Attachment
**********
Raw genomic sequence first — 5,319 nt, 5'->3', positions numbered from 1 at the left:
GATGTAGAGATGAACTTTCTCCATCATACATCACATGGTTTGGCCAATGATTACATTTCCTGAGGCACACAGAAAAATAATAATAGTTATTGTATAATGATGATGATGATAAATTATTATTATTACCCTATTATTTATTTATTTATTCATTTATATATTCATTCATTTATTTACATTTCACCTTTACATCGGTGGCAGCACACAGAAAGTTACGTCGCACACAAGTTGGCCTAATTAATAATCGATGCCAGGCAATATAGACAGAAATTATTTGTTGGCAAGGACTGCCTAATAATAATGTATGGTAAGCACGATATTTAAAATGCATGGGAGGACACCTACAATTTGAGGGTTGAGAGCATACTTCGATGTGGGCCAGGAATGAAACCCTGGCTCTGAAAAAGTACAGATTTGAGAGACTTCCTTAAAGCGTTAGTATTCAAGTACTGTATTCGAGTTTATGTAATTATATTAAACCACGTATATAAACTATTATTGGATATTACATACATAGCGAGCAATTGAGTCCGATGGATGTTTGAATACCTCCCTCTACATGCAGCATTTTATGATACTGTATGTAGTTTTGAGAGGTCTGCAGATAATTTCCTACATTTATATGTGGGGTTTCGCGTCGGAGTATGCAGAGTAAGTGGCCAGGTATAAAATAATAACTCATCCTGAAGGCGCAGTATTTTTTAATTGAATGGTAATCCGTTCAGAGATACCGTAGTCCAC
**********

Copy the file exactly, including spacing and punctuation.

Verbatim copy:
Raw genomic sequence first — 5,319 nt, 5'->3', positions numbered from 1 at the left:
GATGTAGAGATGAACTTTCTCCATCATACATCACATGGTTTGGCCAATGATTACATTTCCTGAGGCACACAGAAAAATAATAATAGTTATTGTATAATGATGATGATGATAAATTATTATTATTACCCTATTATTTATTTATTTATTCATTTATATATTCATTCATTTATTTACATTTCACCTTTACATCGGTGGCAGCACACAGAAAGTTACGTCGCACACAAGTTGGCCTAATTAATAATCGATGCCAGGCAATATAGACAGAAATTATTTGTTGGCAAGGACTGCCTAATAATAATGTATGGTAAGCACGATATTTAAAATGCATGGGAGGACACCTACAATTTGAGGGTTGAGAGCATACTTCGATGTGGGCCAGGAATGAAACCCTGGCTCTGAAAAAGTACAGATTTGAGAGACTTCCTTAAAGCGTTAGTATTCAAGTACTGTATTCGAGTTTATGTAATTATATTAAACCACGTATATAAACTATTATTGGATATTACATACATAGCGAGCAATTGAGTCCGATGGATGTTTGAATACCTCCCTCTACATGCAGCATTTTATGATACTGTATGTAGTTTTGAGAGGTCTGCAGATAATTTCCTACATTTATATGTGGGGTTTCGCGTCGGAGTATGCAGAGTAAGTGGCCAGGTATAAAATAATAACTCATCCTGAAGGCGCAGTATTTTTTAATTGAATGGTAATCCGTTCAGAGATACCGTAGTCCAC